- From Umineko no Naku Koro ni, you have Bernkastel, the true Big Bad of the story. The reason she does everything she does past Episode 5 is because of this. Trying to destroy the heart of the story, murdering Beatrice's incarnation in another world, ruing Ange's life and turning her against her family and trying to break open the catbox and permakilling everyone involved in the story of Rokkenjima is all because Battler beat her humiliatingly in Episode 5. In Episode 8, it's revealed she quite literally only cannot understand fun, only winning. And then you have her Villainous Breakdown in Episode 8 when Battler is the first person in many centuries to penetrate her invincibility and beat her down over and again.
- Command & Conquer: Red Alert 2: After the Allies destroy the Psychic Amplifier in Chicago that was about to mind control the entire country, the Soviet commander Vladimir interrupts the transmission to announce that he is wiping the city off the map with a nuclear bomb.
- Ryu from Street Fighter. After he loses to Sagat in the first Street Fighter tournament, the Satsui no Hadou within him is triggered as he scars Sagat with a Metsu Shoryuken, just as the latter was about to help him up.
- Kleya in Not A Villain can't stand losing. While she's doing her best to curb it, she tends to instinctively hack when she's in danger. And judging from what the people who are trying to catch her have told us, she used to be even worse.
- In Hello Wandering Star, "Apart from hating people, Panim also greatly disliked losing."
- The Trope picture is from Batman and Sons. Bruce... doesn't take losses well.
- Everyone within the Mario Party TV group has their moments, particularly when fortune swung against them at the last moment, but Holms gets especially vocal. The Reverend Inferno's rants at the end of the 8-Player Neon Heights run deserves mention because he was furious at the extremely lucky Team Dolphin.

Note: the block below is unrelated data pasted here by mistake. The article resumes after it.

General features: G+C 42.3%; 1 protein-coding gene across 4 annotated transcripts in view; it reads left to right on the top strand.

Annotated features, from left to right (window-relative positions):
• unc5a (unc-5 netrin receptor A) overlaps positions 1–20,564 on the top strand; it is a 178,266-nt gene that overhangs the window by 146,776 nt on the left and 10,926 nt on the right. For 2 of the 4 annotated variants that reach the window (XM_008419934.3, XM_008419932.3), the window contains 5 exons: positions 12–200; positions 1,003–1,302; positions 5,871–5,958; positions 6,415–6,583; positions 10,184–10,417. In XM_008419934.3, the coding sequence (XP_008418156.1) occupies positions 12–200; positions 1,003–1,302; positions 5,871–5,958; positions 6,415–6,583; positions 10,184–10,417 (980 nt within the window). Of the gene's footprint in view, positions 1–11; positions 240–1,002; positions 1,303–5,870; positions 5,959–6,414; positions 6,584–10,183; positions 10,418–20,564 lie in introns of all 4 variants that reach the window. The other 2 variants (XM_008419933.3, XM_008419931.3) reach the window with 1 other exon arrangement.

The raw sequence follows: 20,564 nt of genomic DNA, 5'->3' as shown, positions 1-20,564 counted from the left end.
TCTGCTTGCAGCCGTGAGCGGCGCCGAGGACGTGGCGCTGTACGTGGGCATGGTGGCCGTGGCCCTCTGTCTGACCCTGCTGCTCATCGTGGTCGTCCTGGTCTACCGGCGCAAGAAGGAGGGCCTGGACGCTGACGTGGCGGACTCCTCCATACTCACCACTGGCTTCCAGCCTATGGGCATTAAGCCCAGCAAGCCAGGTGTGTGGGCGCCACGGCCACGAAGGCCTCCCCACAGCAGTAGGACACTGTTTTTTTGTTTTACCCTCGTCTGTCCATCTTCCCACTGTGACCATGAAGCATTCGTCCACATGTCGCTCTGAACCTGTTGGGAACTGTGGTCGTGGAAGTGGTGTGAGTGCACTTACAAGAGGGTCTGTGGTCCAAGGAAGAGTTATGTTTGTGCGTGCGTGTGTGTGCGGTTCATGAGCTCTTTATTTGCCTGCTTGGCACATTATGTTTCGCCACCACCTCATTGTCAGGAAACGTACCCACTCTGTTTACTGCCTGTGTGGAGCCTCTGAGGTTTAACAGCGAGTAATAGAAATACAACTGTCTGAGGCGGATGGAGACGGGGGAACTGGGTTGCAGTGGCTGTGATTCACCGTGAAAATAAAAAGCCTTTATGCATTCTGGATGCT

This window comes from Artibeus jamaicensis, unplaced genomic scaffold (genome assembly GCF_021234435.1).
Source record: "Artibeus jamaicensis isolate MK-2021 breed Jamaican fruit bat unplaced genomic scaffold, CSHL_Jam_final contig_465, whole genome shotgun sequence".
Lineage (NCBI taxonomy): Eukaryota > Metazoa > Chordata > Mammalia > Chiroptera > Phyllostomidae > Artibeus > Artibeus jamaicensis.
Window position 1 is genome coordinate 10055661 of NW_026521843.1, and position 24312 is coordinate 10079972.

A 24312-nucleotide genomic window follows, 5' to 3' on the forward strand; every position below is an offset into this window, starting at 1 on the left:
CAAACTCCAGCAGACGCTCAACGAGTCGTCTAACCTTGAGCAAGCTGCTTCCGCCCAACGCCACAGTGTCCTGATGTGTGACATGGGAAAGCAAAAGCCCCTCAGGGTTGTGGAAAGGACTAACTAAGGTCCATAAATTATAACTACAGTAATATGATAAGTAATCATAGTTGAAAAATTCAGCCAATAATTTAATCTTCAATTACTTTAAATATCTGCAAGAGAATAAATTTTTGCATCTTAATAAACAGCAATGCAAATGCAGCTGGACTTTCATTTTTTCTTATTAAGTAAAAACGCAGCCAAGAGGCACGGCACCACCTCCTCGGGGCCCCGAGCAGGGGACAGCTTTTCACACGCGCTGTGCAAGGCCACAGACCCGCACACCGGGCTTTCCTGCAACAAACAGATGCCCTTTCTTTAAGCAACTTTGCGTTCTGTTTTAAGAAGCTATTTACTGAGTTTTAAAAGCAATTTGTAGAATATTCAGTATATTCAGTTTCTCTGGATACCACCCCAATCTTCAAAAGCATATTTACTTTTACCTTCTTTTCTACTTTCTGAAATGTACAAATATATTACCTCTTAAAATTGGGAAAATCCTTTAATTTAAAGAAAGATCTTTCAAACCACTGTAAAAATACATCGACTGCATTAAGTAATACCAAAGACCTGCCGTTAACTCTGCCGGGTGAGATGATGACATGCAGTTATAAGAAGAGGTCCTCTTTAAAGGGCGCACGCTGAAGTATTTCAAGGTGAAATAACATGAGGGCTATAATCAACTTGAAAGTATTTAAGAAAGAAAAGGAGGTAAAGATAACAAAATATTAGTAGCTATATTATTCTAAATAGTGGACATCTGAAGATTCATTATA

- During the early days of Achievement Hunter's Let's Play Minecraft series, Geoff was not a particularly good sport. Still isn't, but he's really reigned it in.
- At some point in Noob, Omega Zell seriously considers quitting the game over losing his first real duel against Gaea.
- Hades in Hercules takes the victories of the titular hero over his monsters badly.
- In the Simpsons episode "The Boys of Bummer", after Bart fumbles the ball in the Little League Championships and causes Springfield to lose to Shelbyville, everyone in town harasses, mocks and attacks Bart even after it drove him to suicidal insanity. Good thing Marge put an end to it.
- Looney Tunes.
- "Bonanza Bunny" featured Blacque Jacque Shellacque as Bugs Bunny's antagonist-of-the-moment, and a very sore loser when Bugs beats him in a game of blackjack.
Bugs Bunny: Well, that's the way the ball bounces. Somebody's gotta lose, somebody's gotta win.
Blacque Jacque Shellacque: Oooh! Nobody wins from Blacque Jacque Shellacque!
Bugs Bunny: They don't? How come?
- In "Barbary Coast Bunny", the Con Man Nasty Canasta was a sore loser. After stealing gold from Bugs in the beginning and using it to open a casino, Bugs comes in seeking revenge, and proceeds to win every game in the place, even though most of them are rigged. Finally, after Bugs beats his full house with four aces in poker, Canasta pulls out a gun and tries to rob Bugs - who spins the pistol's cylinder, causing it to shoot coins. (The last scene of this is usually edited; Canasta tries to do the same thing as Bugs leaves, only to shoot himself in the face.)
- Bugs Bunny himself actually never takes it well when he's the target of mischief for a change, as seen when he's up against Cecil Turtle, or during the rare times they Throw the Dog a Bone with Elmer Fudd.
- The usually depends on the writer though, in some shorts he quite a Graceful Loser too.
- His rival Daffy Duck can't stand losing to Bugs, at certain points even willing to kill the rabbit just to dispose of the competition.
- Dick Dastardly was a consummate sore loser, taking having lost only one Wacky Race well—the debut episode "See Saw To Arkansas," where he stops his car just at the finish line so he can pose for the race's photo finish.
- This drive to win at all costs gets so bad he has an entire trope named after him: Dick Dastardly Stops to Cheat. Dick would win more often if he wasn't such a, well, dick to the other racers.